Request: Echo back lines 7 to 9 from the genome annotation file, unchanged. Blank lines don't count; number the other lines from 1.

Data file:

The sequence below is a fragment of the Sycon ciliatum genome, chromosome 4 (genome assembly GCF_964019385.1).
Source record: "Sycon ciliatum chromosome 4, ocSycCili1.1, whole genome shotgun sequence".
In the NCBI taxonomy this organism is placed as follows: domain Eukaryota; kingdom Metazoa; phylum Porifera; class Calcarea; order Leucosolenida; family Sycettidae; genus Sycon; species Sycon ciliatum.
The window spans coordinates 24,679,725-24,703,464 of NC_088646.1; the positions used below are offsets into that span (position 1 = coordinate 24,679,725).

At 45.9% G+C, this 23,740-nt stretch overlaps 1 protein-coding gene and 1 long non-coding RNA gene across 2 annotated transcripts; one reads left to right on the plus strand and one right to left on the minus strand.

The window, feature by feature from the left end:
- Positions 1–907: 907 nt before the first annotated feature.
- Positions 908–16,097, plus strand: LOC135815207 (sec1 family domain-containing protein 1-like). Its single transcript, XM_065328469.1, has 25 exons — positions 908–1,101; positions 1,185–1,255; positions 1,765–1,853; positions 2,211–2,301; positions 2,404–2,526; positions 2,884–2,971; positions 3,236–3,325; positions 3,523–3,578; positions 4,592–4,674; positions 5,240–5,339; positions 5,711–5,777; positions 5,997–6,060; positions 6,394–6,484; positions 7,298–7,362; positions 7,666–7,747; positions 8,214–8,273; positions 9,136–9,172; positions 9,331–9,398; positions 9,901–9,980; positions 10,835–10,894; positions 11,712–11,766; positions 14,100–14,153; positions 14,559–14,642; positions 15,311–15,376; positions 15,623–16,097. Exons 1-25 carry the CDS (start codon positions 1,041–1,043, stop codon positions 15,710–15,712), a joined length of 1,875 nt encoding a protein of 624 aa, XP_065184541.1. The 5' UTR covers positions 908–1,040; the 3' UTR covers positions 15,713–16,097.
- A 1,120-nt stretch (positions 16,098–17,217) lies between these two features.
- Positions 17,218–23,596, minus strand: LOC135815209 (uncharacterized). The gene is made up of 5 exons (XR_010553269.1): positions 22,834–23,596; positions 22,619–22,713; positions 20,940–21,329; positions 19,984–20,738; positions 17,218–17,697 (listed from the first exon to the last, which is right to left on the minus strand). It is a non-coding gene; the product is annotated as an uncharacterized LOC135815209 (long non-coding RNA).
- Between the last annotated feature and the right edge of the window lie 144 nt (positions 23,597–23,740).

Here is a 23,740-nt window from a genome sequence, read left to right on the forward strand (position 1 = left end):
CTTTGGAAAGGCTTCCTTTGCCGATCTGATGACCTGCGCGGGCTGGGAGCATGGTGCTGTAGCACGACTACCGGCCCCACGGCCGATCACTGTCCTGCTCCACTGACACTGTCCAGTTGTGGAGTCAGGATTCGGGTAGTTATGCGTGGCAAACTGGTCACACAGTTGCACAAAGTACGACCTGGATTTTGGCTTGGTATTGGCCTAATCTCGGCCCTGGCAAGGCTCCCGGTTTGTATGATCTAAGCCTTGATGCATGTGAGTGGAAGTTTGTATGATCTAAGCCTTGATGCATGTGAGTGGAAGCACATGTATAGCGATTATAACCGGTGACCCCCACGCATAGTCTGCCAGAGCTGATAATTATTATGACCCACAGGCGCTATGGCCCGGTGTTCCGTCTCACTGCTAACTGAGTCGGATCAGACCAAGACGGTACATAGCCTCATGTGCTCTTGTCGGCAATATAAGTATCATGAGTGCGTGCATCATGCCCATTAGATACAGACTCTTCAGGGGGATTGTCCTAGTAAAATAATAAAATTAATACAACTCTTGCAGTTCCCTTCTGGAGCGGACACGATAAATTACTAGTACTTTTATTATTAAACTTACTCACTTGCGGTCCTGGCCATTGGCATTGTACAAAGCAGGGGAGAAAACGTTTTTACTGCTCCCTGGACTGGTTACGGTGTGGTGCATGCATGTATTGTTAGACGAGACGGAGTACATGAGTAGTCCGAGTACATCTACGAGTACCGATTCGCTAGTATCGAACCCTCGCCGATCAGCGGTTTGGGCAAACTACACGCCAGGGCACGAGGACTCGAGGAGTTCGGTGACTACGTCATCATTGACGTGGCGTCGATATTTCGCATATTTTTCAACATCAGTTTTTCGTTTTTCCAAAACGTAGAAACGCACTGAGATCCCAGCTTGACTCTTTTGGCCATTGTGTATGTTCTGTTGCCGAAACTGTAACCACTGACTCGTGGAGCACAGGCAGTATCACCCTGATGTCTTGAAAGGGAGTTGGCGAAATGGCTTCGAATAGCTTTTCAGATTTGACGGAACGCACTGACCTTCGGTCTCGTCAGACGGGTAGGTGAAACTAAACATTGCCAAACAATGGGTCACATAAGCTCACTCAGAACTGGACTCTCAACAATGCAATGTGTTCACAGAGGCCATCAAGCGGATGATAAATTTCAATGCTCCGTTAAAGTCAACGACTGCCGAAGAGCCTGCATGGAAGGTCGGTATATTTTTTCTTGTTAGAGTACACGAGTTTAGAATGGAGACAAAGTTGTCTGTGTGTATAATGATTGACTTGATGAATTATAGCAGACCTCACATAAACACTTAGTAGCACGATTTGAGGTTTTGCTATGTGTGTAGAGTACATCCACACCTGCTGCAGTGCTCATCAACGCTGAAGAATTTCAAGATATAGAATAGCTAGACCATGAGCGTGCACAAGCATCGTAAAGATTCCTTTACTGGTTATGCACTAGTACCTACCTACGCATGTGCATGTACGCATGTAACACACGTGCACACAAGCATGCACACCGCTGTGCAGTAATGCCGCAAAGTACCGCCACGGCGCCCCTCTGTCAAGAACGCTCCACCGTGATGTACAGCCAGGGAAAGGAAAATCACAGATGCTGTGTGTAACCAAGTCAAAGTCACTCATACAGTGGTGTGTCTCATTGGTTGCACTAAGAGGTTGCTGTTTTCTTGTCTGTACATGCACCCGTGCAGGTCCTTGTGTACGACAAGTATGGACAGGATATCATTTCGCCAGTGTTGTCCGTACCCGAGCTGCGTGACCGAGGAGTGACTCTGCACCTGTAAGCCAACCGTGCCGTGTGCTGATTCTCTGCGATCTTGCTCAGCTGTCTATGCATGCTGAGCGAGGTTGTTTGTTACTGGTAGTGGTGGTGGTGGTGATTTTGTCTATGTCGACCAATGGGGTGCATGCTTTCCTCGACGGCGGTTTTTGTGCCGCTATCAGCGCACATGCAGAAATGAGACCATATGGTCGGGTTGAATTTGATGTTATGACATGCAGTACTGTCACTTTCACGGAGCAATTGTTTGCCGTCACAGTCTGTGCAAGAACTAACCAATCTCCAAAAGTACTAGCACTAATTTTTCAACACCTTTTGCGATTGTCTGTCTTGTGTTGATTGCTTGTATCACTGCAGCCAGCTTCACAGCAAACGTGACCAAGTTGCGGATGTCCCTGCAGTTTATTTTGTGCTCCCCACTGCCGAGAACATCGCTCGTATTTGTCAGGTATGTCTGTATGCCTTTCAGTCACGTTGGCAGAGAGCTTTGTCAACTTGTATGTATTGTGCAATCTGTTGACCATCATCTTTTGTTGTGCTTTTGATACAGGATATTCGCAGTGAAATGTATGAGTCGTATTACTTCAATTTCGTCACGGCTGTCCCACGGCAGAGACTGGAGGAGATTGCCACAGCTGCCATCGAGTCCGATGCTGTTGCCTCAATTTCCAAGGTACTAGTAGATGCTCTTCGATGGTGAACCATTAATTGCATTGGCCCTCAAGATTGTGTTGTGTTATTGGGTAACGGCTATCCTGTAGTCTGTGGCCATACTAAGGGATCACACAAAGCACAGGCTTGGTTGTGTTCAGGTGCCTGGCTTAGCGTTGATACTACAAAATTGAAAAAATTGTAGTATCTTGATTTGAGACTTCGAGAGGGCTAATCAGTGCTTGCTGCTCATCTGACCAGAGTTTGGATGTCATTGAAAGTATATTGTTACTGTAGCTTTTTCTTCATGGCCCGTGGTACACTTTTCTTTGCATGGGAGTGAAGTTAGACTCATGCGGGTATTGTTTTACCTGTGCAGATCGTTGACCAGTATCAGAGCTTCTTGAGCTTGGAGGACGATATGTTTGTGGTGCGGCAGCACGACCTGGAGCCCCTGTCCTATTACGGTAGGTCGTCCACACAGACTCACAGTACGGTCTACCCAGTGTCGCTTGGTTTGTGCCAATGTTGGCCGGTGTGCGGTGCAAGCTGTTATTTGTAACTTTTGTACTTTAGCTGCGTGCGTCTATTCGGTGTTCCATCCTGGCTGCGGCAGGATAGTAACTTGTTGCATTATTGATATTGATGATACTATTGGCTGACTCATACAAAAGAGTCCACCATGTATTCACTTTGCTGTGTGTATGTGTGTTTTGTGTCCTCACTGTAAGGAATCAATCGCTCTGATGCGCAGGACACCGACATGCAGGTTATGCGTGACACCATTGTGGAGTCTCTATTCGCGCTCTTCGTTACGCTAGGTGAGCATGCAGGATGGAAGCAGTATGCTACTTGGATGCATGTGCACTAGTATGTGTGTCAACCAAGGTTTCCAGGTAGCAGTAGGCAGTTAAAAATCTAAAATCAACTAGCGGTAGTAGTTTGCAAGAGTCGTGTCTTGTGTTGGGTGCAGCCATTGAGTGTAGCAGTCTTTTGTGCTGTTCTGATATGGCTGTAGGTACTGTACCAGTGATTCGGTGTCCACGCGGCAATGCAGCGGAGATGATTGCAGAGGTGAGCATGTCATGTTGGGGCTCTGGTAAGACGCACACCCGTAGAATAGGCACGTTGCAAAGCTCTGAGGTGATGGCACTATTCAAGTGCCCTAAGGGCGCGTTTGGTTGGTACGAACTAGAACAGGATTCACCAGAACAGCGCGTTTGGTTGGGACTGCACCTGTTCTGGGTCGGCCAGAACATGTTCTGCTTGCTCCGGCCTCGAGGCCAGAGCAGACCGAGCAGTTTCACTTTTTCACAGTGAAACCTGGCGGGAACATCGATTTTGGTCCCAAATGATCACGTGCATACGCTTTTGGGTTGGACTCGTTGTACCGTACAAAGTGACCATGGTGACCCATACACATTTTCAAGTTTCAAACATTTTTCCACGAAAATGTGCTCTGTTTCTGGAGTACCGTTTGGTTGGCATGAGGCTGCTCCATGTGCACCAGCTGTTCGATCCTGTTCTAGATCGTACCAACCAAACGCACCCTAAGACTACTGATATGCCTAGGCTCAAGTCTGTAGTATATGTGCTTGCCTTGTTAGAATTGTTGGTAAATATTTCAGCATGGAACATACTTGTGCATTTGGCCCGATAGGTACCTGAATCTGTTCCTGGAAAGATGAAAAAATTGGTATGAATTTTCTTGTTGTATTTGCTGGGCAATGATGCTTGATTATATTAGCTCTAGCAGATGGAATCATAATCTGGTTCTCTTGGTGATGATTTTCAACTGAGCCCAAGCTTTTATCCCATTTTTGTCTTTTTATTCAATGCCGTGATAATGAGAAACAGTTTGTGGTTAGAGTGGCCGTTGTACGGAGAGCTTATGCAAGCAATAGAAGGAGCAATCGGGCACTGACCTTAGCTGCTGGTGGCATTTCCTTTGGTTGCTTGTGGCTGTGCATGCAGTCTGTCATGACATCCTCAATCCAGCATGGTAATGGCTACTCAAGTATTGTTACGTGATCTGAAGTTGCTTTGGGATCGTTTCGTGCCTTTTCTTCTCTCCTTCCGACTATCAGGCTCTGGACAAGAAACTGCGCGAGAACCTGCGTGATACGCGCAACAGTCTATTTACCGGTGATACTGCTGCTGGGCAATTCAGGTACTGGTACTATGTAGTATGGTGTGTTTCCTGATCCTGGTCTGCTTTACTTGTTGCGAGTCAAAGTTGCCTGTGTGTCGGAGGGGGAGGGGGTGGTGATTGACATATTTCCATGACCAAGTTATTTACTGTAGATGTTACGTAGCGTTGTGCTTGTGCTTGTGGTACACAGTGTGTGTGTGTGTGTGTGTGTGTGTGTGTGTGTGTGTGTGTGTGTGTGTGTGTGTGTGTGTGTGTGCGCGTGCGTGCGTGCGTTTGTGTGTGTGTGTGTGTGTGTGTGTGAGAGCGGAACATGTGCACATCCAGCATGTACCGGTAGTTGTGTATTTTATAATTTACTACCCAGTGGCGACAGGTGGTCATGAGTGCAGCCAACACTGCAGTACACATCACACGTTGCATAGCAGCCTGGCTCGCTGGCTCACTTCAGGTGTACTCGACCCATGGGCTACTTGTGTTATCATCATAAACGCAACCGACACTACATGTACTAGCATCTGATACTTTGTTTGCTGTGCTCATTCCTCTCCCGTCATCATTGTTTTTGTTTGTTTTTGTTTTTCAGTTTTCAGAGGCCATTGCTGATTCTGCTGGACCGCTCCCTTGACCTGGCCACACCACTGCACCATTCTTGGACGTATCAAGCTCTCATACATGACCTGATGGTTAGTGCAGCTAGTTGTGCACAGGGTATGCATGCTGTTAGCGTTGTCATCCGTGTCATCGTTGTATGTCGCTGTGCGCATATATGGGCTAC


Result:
- Positions 1–907: 907 nt before the first annotated feature.
- Positions 908–16,097, plus strand: LOC135815207 (sec1 family domain-containing protein 1-like). Its single transcript, XM_065328469.1, has 25 exons — positions 908–1,101; positions 1,185–1,255; positions 1,765–1,853; positions 2,211–2,301; positions 2,404–2,526; positions 2,884–2,971; positions 3,236–3,325; positions 3,523–3,578; positions 4,592–4,674; positions 5,240–5,339; positions 5,711–5,777; positions 5,997–6,060; positions 6,394–6,484; positions 7,298–7,362; positions 7,666–7,747; positions 8,214–8,273; positions 9,136–9,172; positions 9,331–9,398; positions 9,901–9,980; positions 10,835–10,894; positions 11,712–11,766; positions 14,100–14,153; positions 14,559–14,642; positions 15,311–15,376; positions 15,623–16,097. Exons 1-25 carry the CDS (start codon positions 1,041–1,043, stop codon positions 15,710–15,712), a joined length of 1,875 nt encoding a protein of 624 aa, XP_065184541.1. The 5' UTR covers positions 908–1,040; the 3' UTR covers positions 15,713–16,097.
- A 1,120-nt stretch (positions 16,098–17,217) lies between these two features.